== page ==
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This article is part of the State Status and News series related to the Patient Protection and Affordable Care Act.

Rather than sound all “doom and gloom” about the health care bill for a third straight week, I decided to go in a different direction, and actually attempt to apply the current health care situation with the law of the land, something I’m supposed to do in this column.

Be that as it may, I know I laid this out for you, my dear readers, a few months ago, but now it seems as though my prediction, while not entirely accurate, will serve as a pretty decent baseline for what will happen next.


But the most interesting strategy I can see on the horizon, is the myriad of lawsuits that are going to be filed in federal court regarding this very issue. Already, a number of state attorneys general have announced that they will be filing suit on behalf of their respective states, claiming that the bill violates the constitution. There will also be, no doubt, a number of other suits that are fashioned the same way.

Remember, the Supreme Court of the United States has three tests that it uses to determine whether a government program or law is constitutional: the rational basis test, the intermediate test and strict scrutiny.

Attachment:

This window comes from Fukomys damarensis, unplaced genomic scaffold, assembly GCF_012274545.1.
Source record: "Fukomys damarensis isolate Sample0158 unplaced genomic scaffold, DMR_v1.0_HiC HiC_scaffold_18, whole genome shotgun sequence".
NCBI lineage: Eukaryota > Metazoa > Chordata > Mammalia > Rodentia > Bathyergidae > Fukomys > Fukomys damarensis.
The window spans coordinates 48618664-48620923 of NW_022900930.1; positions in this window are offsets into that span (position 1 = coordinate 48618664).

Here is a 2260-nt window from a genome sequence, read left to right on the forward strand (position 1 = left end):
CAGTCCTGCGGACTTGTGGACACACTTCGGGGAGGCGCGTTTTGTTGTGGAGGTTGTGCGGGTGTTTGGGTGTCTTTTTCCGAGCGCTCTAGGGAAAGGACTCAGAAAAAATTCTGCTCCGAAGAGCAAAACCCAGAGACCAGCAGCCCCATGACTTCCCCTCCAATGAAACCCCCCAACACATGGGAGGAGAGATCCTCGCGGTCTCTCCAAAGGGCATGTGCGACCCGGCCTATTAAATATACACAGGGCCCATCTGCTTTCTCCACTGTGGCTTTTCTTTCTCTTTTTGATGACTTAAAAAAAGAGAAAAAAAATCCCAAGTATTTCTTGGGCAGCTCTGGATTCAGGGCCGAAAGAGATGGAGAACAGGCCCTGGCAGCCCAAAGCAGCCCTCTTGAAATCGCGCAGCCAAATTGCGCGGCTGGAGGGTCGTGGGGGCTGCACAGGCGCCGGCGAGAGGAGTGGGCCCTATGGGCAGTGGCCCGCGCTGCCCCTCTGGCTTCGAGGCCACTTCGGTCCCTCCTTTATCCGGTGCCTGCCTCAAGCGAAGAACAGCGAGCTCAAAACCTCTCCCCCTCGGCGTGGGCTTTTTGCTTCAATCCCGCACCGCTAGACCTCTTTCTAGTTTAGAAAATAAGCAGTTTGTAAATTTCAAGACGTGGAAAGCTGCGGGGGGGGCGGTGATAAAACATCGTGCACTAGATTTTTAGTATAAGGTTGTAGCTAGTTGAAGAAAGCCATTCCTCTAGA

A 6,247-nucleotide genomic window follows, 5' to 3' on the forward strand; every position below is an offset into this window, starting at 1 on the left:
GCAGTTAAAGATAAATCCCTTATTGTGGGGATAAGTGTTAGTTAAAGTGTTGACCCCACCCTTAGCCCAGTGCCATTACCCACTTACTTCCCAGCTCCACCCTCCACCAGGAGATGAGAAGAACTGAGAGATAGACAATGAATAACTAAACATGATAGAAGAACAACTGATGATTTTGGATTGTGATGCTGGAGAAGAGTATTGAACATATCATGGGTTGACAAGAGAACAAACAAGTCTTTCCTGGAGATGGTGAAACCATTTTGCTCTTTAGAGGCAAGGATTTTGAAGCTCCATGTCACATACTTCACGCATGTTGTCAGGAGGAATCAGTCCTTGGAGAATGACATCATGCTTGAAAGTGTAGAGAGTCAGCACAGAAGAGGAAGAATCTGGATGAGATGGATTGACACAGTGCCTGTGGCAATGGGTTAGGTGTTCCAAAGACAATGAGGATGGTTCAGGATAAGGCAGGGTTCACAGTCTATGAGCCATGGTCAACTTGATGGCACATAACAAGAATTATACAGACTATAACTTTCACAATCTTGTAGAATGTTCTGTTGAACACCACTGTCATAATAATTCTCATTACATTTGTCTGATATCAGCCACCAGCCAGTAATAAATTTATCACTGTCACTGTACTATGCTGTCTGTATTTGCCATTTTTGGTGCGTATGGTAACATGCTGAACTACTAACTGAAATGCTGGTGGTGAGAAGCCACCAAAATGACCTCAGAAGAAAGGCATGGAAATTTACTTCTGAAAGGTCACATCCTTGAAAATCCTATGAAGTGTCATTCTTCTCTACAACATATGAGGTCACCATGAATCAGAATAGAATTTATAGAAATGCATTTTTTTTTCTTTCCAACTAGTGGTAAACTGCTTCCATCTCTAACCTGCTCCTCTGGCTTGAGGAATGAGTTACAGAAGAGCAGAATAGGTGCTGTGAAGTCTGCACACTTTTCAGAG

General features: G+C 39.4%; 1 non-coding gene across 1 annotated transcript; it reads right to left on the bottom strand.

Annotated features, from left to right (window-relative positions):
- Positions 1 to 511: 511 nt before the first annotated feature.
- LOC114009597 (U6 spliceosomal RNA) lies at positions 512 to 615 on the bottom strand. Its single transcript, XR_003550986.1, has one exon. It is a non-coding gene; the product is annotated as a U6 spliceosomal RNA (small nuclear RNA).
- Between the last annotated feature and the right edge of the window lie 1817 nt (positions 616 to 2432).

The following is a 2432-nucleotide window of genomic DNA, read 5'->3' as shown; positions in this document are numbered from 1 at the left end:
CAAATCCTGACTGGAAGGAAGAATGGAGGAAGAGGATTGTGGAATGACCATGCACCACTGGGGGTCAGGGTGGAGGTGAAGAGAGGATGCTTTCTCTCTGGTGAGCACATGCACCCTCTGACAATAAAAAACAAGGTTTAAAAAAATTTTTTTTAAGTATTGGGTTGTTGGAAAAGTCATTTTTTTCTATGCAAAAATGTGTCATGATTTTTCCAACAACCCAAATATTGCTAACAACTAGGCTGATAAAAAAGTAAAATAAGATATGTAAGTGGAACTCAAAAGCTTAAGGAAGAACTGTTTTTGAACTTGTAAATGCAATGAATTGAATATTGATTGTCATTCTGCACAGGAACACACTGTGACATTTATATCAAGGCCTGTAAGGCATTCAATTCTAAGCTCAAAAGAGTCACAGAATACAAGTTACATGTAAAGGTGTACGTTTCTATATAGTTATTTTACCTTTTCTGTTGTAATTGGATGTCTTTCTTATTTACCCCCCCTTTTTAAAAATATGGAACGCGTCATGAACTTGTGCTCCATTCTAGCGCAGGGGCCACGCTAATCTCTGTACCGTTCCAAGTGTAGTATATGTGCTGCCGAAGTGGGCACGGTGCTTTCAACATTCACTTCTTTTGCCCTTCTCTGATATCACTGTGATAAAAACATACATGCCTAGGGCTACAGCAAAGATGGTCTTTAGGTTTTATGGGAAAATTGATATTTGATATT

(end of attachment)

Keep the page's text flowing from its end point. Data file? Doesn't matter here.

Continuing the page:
Regardless of how the Democrats position this matter, I would have to feel that universal health care is not a constitutional right. Thus, strict scrutiny should be taken out of the mix. Similarly, it would appear that this is not exactly the issue for rational basis. The government is going to have to show more compelling evidence to the court than “my constituents wanted this program, or I heard a story about someone who died once that didn’t have health care.”

So, it would appear, through my cunning process of elimination, that intermediate scrutiny will likely be used. Therefore, the court will have to figure out just how much health care is a constitutional right (if any), and whether the government (read: the legislature) has any business getting into the healthcare business. Expect fireworks to ensue.

As I’ve said previously, I am not opposed to health care reform. However, this whole process smacks of politics and, as we like to say in the legal business, throwing stuff at the wall to see what sticks.


Markham, Christopher. “On health care, a little less doom and more perspective”. (Frederick, Maryland) Frederick News-Post (Opinion). April 19, 2010. Available online as of 2010-04-19.